That concert opened with Szymanowski’s Impressionist-drenched Myths, Op. 30, played (from memory!) by violinist Timothy Fain, who was faultless, and virtuoso pianist Anna Polonsky.

Real-Time Virtuosity

The Philadelphia Orchestra
Saratoga Performing Arts Center, Aug. 14

Prokofiev’s Piano Concerto No. 3, the most popular of his five, is an elusive demon. That’s part of its appeal. A wistful clarinet figure is soon blown away by a nervous crescendo of strings, and then the piano enters with a lopsided theme it declares almost in spite of the orchestra. Soon they’re partners, but each time the ensemble seems to be in accord the piano throws another antic curveball.

Meat and potatoes for pianist Martha Argerich, who has made this a trademark piece and who’s at her best when navigating its tricky passagework. Performing with the Philadelphia Orchestra and conductor Charles Dutoit at SPAC last week, she gave the kind of virtuosic performance all too rare in these days of playing it safe, and reaffirmed the affinity she and Dutoit have enjoyed when essaying works like this one.

You can hear them perform this piece on a recent CD that also includes more Prokofiev and Bartók, but it’s only a souvenir—the real excitement is in the real-time enjoyment of this work. For example, as the orchestra churns through the development section of the first movement, there’s a hypnotic moment as the piano leads into the recapitulation. It seems spontaneous, a crazy improvisation away from the theme—and then the familiar opening piano licks sound again with an added sense of triumph.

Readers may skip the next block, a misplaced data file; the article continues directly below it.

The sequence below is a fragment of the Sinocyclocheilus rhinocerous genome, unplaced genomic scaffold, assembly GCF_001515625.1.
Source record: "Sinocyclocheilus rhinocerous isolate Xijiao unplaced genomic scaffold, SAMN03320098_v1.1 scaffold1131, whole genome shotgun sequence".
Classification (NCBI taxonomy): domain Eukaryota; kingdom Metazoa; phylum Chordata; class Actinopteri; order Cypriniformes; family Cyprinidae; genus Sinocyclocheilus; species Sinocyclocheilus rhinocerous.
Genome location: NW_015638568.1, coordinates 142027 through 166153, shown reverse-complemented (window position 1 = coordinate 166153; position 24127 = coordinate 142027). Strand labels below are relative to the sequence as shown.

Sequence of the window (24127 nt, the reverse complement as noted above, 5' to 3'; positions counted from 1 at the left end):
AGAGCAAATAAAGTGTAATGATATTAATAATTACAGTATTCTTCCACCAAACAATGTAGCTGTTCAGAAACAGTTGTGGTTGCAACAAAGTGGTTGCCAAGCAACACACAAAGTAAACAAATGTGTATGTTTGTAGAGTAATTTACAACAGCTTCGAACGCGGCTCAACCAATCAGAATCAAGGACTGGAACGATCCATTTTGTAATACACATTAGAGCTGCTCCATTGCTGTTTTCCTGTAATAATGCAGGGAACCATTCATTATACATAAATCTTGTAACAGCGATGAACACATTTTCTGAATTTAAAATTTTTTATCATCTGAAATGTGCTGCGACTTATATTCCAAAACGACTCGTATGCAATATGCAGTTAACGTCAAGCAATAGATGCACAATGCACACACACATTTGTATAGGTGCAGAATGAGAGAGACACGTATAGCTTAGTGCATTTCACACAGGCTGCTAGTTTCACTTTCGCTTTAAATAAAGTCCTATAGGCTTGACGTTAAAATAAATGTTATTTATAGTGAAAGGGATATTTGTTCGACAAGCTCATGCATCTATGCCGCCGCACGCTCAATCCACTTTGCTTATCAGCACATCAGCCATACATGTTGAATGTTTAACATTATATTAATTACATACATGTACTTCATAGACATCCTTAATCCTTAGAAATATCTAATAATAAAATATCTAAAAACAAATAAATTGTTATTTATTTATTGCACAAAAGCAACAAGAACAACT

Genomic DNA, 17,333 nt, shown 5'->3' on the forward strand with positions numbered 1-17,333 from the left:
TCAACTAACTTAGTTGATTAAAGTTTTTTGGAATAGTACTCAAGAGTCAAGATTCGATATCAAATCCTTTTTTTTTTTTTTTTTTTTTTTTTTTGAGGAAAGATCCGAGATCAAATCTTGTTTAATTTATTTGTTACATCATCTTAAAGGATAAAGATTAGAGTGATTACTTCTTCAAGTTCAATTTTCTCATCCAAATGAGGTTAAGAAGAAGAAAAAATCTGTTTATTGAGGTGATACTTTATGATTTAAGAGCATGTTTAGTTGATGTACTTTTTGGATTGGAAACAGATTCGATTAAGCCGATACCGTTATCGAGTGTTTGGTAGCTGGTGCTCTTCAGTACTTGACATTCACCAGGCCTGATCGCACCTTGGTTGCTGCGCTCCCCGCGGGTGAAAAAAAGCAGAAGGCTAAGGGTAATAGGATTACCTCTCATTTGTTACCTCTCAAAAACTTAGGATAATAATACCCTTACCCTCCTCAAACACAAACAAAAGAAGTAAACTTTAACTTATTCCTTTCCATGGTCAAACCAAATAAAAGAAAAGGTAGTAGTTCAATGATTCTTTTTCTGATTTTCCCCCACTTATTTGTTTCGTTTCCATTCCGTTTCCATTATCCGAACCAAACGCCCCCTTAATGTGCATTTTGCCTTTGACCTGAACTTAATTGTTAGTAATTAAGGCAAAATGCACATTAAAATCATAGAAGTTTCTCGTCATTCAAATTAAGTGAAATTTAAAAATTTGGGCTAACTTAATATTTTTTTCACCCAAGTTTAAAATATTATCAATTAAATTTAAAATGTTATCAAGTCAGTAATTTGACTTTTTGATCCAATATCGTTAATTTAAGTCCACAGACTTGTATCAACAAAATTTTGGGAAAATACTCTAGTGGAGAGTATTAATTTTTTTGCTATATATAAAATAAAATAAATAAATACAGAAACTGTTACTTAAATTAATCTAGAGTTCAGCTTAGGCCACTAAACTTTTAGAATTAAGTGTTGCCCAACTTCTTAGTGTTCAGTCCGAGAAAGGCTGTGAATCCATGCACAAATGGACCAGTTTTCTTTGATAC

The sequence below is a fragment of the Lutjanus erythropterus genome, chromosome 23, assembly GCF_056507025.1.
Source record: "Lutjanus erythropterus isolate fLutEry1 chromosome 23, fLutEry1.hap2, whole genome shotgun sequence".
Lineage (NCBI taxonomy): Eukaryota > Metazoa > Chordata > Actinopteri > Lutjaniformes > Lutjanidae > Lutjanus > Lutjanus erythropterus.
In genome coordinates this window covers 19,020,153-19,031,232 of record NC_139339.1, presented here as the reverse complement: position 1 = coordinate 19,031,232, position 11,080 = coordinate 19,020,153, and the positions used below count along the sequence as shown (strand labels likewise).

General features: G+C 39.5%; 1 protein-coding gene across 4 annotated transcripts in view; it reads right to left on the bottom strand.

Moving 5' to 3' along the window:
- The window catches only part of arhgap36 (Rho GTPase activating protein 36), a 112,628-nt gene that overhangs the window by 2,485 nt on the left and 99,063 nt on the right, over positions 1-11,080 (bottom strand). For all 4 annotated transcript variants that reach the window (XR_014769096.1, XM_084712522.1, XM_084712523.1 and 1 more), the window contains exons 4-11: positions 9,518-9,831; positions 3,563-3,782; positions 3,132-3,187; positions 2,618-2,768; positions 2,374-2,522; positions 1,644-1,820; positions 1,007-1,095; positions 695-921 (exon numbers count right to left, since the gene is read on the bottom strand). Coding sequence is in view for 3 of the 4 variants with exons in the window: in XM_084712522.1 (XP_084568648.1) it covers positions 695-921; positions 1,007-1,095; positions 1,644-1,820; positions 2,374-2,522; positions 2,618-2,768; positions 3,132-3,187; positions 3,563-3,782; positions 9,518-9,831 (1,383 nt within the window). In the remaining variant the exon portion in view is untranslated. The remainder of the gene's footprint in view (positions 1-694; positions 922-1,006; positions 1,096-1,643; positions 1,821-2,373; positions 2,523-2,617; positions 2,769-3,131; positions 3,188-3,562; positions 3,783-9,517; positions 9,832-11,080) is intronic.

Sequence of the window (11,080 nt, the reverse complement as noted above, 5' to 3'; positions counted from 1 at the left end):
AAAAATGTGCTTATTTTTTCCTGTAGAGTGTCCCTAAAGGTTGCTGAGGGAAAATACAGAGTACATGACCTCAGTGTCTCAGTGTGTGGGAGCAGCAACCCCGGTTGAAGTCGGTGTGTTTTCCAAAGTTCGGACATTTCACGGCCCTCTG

During the slow march of the second movement, the familiar piano runs and crashing chords also had that made-up-on-the-moment sound, yet Argerich also informed the more lyric moments with astonishing lushness. By the finale, itself a test of endurance, she once again had made this piece her own.

And what to follow it with? Shostakovich’s mighty Symphony No. 5 was a good choice, a popular work with sardonic overtones written in 1937 to appease an angry Soviet government. But it’s not a pro-anything work, and the first thing it sweeps away is the legacy of Beethoven’s Ninth, turning the intervals that open that work into a taunt that swells and softens.

Dutoit obviously enjoys these big Russian works—he did a glorious job with Prokofiev’s Fifth Symphony a few seasons ago—and he tugged at the players for exciting turns in the dynamics and a glorious sense of fun.

We can count on the Philadelphia Orchestra to be problem free; the strings are a glory, the brass sound like a mighty organ. All aspects of the orchestra get to shine in this work, and the woodwind players also showed not only their skills individually and as a section, but also in matching dynamics with the other sections.

The witty scherzo was characterized by concertmaster David Kim’s joyous solo work, and the trenchant third movement was as gut-wrenching as I’ve ever heard it. Dutoit also didn’t succumb to the usual habit of speeding through the finale to make it exciting. By following the conductor’s tempo markings, he found even more excitement in the piece.

The program opened with Mussorgsky’s Khovanchina prelude, a charming piece doomed to be just what it has become: a throwaway opening to an all-Russian program.

—B.A. Nilsson